The Global Average Brightness Temperature on a world map
The Global Average Brightness Temperature on a world map. Credit: NASA's Atmospheric Infrared Sounder, Flickr.
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LOS ANGELES — It's a dry heat, Phoenix residents like to say about Arizona's hot weather. That bravado may vanish as the thermometer flirts with 120 degrees this weekend.

Phoenix won't be alone in the oven. A strengthening ridge of high pressure lifting out of Mexico is on course to also scorch other parts of Arizona and Southern California, bringing potentially record-shattering temperatures.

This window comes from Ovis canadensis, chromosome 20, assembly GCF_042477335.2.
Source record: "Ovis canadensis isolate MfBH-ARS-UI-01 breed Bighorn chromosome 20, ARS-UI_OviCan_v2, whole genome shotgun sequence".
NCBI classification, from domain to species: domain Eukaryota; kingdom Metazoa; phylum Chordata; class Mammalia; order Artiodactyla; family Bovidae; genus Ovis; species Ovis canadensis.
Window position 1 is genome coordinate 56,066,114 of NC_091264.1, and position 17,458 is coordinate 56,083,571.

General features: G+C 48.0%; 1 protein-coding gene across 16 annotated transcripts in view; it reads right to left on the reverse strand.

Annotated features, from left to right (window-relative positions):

Though accustomed to triple digits, the upcoming heat spell is a rarity in Phoenix, a desert metropolis of 1.5 million people, raising concerns of heat stroke.

Temperatures are predicted to hit 118 degrees in Phoenix on Sunday and peak at 119 degrees Monday. Such heat is "rare, dangerous and deadly," according to a National Weather Service warning.

"This is extreme even for our standards," said Matthew Hirsch, a weather service meteorologist in Phoenix.

The hottest day on record in Phoenix occurred June 26, 1990, when the thermometer reached 122 degrees.

Extreme heat is likely to become more common, scientists say, blaming man-made greenhouse gas pollution.

Kristie Ebi is quoted in this article.

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